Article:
I really wanted to see the marathon, so the rain couldn't stop me, the wind couldn't stop me, even the prospect of spending my Sunday in a company of about hundred thousand strangers couldn't stop me. And you know how I love crowds. I don't.
So, at 9 AM I was already getting wet at the strategically chosen front steps of an old house at the bend of Rue de la Commune. There were a few of us, waiting for the runners to show up right at the moment when they get down from the bridge. People were trying to figure out how to keep up with the runners on their way across the city: should we go to Maisonneuve next and meet them there, or go straight to park Lafontaine and wait at the finish line?
And I was trying to figure out what pen I could use in this drizzle? I quickly discovered that my water-resistant markers don't want to work on wet paper, while my ink pens work fine on wet, but smudges like crazy. Meanwhile, that 40% POP that was promised, were getting down on us with all 100% and some.
And then there were motorcycled cops coming and the leader of the marathon running from behind the street bend. Could it be David Savard-Gagnon? I honestly can't remember. But he was good 2 hundred meters ahead of the next two guys.
There was a few more leaders, and then the main group started to roll in. And it was infinite. 32000 people, as I read, took part in the race. I was just walking down the street, following the runners, trying to put on paper as much as I could. People cheering on two languages, runner tying up his lases, guys in rain ponchos at the refreshment tables, distributing energy drink (fluorescent orange liquid, that smelled like lemonade on acid), water and bananas' halves, and that fearless girl with a broom who were jumping in front of the runners and sweeping empty cups and banana peels away from under their feet.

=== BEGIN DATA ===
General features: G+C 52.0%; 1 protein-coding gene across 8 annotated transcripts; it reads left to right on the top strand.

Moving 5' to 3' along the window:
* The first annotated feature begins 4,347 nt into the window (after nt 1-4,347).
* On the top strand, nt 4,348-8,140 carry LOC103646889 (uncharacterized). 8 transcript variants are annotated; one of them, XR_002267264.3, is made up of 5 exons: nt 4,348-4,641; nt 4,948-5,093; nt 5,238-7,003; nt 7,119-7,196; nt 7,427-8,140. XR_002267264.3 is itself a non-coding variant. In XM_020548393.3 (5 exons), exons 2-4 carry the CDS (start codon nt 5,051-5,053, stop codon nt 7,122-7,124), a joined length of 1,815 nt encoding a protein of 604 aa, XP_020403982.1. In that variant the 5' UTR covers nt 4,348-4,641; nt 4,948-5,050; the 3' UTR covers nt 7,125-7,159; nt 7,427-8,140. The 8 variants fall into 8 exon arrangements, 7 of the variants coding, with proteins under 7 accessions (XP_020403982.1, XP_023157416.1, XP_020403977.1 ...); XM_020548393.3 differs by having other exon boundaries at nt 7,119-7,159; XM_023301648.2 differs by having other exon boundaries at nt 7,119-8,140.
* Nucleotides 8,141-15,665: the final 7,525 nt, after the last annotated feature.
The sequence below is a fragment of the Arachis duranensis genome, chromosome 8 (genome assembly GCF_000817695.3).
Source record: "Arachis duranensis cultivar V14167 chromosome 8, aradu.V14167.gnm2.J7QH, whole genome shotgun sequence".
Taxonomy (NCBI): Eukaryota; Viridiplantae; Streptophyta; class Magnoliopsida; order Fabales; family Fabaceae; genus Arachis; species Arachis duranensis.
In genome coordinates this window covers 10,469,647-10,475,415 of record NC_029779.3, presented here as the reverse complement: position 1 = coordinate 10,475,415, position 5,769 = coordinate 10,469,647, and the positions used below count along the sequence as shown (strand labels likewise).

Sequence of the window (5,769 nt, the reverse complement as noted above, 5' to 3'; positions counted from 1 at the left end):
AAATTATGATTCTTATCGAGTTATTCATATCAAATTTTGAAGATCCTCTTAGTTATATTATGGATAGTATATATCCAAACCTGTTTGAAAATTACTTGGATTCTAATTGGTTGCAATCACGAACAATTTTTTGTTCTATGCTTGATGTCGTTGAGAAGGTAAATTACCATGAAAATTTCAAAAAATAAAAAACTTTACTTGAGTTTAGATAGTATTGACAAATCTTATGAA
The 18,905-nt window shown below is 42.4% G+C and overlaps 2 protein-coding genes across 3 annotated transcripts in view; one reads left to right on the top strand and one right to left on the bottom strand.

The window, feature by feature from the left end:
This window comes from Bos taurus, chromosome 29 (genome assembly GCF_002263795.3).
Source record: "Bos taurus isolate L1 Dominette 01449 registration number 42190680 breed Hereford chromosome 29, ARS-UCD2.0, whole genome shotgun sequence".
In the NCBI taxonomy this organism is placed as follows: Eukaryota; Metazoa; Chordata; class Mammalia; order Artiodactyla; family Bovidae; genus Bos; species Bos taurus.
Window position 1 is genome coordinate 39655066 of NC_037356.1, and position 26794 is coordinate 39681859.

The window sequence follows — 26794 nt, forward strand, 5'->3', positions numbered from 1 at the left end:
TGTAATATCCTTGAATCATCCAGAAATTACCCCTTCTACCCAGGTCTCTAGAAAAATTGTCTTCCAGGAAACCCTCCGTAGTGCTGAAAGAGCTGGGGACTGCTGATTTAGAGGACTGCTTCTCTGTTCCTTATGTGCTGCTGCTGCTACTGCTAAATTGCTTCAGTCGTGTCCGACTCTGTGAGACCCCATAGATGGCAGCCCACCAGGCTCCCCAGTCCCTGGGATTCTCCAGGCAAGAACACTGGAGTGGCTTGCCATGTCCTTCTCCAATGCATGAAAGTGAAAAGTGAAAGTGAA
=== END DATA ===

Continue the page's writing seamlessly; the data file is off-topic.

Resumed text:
The weather was very smudgy. I think it was perfect for running long distance race: +13C, overcast and drizzle. Brrrrr - perfect!
Looking for the next best sketching spot, I went up rue St Denis and met the runners at the corner of Maisonneuve and Berri. I had a few peaseful minutes in front of the Grand Biblioteque, on a road separator, before the security figured out that I am not affiliated to any newspaper and energetically shooed me away.
Finally, I found a perfect spot right above the Sherbrook overpass, where I could stand for 20 min undisturbed and sketch the runners, who were running up the hill at this stretch of the road ad conviniently slowing down. Gotcha!
At this point runners started deserting en messe. People in royal-blue tee-shirts, carrying little goody bags and numbers, filled the streets and spilled into a metro. I decided that it was time and went home: to dry my sketchbook and have a little snack. All this looking at other people running really tired me out.